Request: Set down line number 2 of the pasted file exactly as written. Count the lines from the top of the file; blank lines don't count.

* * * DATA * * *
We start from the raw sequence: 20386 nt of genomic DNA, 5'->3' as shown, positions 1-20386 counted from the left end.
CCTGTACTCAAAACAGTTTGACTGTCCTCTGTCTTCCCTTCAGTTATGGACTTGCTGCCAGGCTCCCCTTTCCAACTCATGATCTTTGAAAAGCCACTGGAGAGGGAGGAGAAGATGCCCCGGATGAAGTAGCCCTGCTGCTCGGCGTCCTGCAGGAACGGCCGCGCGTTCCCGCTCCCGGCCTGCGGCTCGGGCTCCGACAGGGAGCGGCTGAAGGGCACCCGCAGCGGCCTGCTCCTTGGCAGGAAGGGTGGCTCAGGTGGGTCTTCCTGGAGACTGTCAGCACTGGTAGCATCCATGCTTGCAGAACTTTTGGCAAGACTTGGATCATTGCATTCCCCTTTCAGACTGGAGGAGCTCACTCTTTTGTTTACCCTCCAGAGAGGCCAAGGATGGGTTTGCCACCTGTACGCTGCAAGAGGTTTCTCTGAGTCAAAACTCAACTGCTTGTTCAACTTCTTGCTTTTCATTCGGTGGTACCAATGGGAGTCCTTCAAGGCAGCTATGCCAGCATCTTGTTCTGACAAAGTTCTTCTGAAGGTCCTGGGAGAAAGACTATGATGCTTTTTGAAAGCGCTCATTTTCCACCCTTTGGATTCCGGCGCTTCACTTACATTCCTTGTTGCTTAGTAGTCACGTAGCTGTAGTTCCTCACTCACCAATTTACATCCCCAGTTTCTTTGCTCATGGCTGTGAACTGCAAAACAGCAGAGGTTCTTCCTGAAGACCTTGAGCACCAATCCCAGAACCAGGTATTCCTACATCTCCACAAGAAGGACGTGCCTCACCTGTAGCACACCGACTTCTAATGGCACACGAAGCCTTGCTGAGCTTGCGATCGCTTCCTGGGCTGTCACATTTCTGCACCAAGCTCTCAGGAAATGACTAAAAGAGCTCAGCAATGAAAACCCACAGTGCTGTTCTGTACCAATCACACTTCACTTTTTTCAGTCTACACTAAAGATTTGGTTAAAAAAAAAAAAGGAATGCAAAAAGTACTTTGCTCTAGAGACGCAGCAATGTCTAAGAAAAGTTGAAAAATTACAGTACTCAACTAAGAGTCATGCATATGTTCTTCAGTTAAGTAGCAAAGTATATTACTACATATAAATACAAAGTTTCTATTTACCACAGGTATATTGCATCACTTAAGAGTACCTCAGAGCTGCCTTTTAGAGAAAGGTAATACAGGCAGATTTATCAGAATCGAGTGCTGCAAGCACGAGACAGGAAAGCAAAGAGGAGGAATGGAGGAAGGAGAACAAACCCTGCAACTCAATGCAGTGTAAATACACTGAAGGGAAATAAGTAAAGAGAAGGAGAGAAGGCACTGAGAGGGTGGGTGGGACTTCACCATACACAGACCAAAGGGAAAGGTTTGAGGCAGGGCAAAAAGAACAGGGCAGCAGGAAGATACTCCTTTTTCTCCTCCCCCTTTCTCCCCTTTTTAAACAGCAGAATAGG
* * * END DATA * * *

CCTGTACTCAAAACAGTTTGACTGTCCTCTGTCTTCCCTTCAGTTATGGACTTGCTGCCAGGCTCCCCTTTCCAACTCATGATCTTTGAAAAGCCACTGGAGAGGGAGGAGAAGATGCCCCGGATGAAGTAGCCCTGCTGCTCGGCGTCCTGCAGGAACGGCCGCGCGTTCCCGCTCCCGGCCTGCGGCTCGGGCTCCGACAGGGAGCGGCTGAAGGGCACCCGCAGCGGCCTGCTCCTTGGCAGGAAGGGTGGCTCAGGTGGGTCTTCCTGGAGACTGTCAGCACTGGTAGCATCCATGCTTGCAGAACTTTTGGCAAGACTTGGATCATTGCATTCCCCTTTCAGACTGGAGGAGCTCACTCTTTTGTTTACCCTCCAGAGAGGCCAAGGATGGGTTTGCCACCTGTACGCTGCAAGAGGTTTCTCTGAGTCAAAACTCAACTGCTTGTTCAACTTCTTGCTTTTCATTCGGTGGTACCAATGGGAGTCCTTCAAGGCAGCTATGCCAGCATCTTGTTCTGACAAAGTTCTTCTGAAGGTCCTGGGAGAAAGACTATGATGCTTTTTGAAAGCGCTCATTTTCCACCCTTTGGATTCCGGCGCTTCACTTACATTCCTTGTTGCTTAGTAGTCACGTAGCTGTAGTTCCTCACTCACCAATTTACATCCCCAGTTTCTTTGCTCATGGCTGTGAACTGCAAAACAGCAGAGGTTCTTCCTGAAGACCTTGAGCACCAATCCCAGAACCAGGTATTCCTACATCTCCACAAGAAGGACGTGCCTCACCTGTAGCACACCGACTTCTAATGGCACACGAAGCCTTGCTGAGCTTGCGATCGCTTCCTGGGCTGTCACATTTCTGCACCAAGCTCTCAGGAAATGACTAAAAGAGCTCAGCAATGAAAACCCACAGTGCTGTTCTGTACCAATCACACTTCACTTTTTTCAGTCTACACTAAAGATTTGGTTAAAAAAAAAAAAGGAATGCAAAAAGTACTTTGCTCTAGAGACGCAGCAATGTCTAAGAAAAGTTGAAAAATTACAGTACTCAACTAAGAGTCATGCATATGTTCTTCAGTTAAGTAGCAAAGTATATTACTACATATAAATACAAAGTTTCTATTTACCACAGGTATATTGCATCACTTAAGAGTACCTCAGAGCTGCCTTTTAGAGAAAGGTAATACAGGCAGATTTATCAGAATCGAGTGCTGCAAGCACGAGACAGGAAAGCAAAGAGGAGGAATGGAGGAAGGAGAACAAACCCTGCAACTCAATGCAGTGTAAATACACTGAAGGGAAATAAGTAAAGAGAAGGAGAGAAGGCACTGAGAGGGTGGGTGGGACTTCACCATACACAGACCAAAGGGAAAGGTTTGAGGCAGGGCAAAAAGAACAGGGCAGCAGGAAGATACTCCTTTTTCTCCTCCCCCTTTCTCCCCTTTTTAAACAGCAGAATAGG